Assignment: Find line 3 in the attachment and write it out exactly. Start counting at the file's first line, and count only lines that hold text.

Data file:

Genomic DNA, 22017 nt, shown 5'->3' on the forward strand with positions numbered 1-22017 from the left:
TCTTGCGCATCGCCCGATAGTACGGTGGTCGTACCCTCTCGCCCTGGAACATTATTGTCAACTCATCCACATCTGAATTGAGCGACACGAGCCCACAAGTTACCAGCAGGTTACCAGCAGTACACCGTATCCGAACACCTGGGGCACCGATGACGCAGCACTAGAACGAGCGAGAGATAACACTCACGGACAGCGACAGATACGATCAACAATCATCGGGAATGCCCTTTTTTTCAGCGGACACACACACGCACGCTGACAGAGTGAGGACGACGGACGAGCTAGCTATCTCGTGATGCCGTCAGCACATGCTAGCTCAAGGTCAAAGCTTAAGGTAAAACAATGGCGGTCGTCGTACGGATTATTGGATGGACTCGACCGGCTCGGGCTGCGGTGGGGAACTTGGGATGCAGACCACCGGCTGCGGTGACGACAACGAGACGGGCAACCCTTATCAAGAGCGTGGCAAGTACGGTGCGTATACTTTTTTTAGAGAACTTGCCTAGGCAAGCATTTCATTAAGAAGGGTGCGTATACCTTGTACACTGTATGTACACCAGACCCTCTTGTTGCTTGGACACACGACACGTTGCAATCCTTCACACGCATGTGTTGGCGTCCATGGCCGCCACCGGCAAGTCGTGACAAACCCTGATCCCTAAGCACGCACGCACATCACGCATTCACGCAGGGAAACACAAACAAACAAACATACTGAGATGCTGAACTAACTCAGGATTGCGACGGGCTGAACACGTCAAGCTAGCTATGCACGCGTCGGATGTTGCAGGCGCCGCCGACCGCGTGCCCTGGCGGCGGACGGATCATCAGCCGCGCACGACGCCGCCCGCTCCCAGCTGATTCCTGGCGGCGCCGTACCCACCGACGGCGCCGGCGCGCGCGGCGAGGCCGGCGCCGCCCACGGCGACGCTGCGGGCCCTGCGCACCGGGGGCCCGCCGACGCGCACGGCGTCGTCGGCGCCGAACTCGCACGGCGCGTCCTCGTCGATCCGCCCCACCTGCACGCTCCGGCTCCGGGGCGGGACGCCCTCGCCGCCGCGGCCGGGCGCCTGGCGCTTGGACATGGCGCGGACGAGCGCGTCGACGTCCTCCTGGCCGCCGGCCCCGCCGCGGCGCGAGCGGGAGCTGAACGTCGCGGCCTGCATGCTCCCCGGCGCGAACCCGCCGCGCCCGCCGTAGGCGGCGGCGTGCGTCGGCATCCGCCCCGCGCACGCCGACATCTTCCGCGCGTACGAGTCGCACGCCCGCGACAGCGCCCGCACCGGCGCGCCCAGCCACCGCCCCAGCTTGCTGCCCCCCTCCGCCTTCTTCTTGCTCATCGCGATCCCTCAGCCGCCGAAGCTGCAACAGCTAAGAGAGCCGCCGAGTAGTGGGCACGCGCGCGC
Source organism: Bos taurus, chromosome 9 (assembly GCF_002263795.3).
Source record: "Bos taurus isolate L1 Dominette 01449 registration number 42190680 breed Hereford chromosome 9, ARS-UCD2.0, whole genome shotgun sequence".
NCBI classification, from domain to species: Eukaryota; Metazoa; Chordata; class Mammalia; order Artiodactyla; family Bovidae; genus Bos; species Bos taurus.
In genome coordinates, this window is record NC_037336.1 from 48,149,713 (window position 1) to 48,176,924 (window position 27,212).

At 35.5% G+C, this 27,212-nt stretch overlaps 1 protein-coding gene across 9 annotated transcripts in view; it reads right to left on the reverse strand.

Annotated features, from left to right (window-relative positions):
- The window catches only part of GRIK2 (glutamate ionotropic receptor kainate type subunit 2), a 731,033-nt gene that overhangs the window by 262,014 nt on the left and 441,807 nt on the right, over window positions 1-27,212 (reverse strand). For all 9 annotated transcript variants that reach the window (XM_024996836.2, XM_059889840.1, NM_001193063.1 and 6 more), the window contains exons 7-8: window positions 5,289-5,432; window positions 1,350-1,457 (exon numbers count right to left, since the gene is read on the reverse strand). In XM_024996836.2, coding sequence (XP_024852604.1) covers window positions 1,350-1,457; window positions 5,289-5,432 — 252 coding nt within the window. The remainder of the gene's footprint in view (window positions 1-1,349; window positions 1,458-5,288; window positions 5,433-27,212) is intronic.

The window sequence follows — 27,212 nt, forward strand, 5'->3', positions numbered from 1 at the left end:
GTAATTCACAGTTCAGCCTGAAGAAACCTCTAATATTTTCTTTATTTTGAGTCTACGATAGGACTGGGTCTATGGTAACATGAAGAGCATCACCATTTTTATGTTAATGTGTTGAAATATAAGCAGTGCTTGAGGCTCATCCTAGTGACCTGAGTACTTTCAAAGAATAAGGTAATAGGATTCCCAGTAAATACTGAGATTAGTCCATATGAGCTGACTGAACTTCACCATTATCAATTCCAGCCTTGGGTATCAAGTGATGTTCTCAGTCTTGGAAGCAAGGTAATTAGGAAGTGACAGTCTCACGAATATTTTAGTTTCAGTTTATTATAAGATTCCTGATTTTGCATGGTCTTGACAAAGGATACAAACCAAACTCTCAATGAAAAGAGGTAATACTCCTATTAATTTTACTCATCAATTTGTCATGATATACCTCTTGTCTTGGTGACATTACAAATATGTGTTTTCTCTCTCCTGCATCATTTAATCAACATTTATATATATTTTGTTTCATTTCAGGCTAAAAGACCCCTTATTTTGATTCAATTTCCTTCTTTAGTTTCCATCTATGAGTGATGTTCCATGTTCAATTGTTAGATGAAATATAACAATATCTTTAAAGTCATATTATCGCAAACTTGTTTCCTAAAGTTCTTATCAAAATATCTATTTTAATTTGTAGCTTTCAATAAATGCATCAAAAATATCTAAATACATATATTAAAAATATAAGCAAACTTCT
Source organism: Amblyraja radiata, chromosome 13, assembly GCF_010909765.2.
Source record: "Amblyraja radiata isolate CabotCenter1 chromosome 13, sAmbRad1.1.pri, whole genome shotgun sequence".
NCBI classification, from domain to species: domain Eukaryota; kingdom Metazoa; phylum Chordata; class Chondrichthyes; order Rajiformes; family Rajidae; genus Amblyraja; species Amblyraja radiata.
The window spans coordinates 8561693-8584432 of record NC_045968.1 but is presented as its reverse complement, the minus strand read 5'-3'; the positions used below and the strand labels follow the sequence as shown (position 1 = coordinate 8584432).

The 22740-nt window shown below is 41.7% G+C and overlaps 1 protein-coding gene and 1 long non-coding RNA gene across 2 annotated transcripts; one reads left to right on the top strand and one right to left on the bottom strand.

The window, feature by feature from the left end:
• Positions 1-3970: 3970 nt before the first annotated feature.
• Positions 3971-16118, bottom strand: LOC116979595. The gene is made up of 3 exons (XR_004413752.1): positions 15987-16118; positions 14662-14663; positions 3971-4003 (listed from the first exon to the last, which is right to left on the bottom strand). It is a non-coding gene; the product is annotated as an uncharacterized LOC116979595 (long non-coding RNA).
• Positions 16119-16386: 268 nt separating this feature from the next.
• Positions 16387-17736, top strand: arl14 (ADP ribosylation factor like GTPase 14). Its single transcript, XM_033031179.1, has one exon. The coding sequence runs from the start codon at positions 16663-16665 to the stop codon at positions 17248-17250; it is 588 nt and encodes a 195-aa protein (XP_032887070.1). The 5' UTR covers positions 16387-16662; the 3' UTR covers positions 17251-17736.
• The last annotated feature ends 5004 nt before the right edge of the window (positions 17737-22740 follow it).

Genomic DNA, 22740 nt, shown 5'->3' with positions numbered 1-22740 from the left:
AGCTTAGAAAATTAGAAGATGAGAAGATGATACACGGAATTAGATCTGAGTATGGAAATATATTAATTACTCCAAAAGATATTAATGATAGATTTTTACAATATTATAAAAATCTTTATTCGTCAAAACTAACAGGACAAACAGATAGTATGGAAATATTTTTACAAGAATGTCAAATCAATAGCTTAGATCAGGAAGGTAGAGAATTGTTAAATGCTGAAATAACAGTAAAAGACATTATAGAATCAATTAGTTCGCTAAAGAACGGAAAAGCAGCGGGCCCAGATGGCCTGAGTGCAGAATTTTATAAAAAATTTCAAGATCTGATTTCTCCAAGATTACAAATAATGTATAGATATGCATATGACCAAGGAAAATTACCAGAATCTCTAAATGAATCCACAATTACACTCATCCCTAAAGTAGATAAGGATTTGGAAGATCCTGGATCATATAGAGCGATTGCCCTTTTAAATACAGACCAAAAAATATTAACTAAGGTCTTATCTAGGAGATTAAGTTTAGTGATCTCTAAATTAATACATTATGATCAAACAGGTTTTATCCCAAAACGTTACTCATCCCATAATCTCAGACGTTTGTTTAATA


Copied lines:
Source organism: Bos taurus, chromosome 9 (assembly GCF_002263795.3).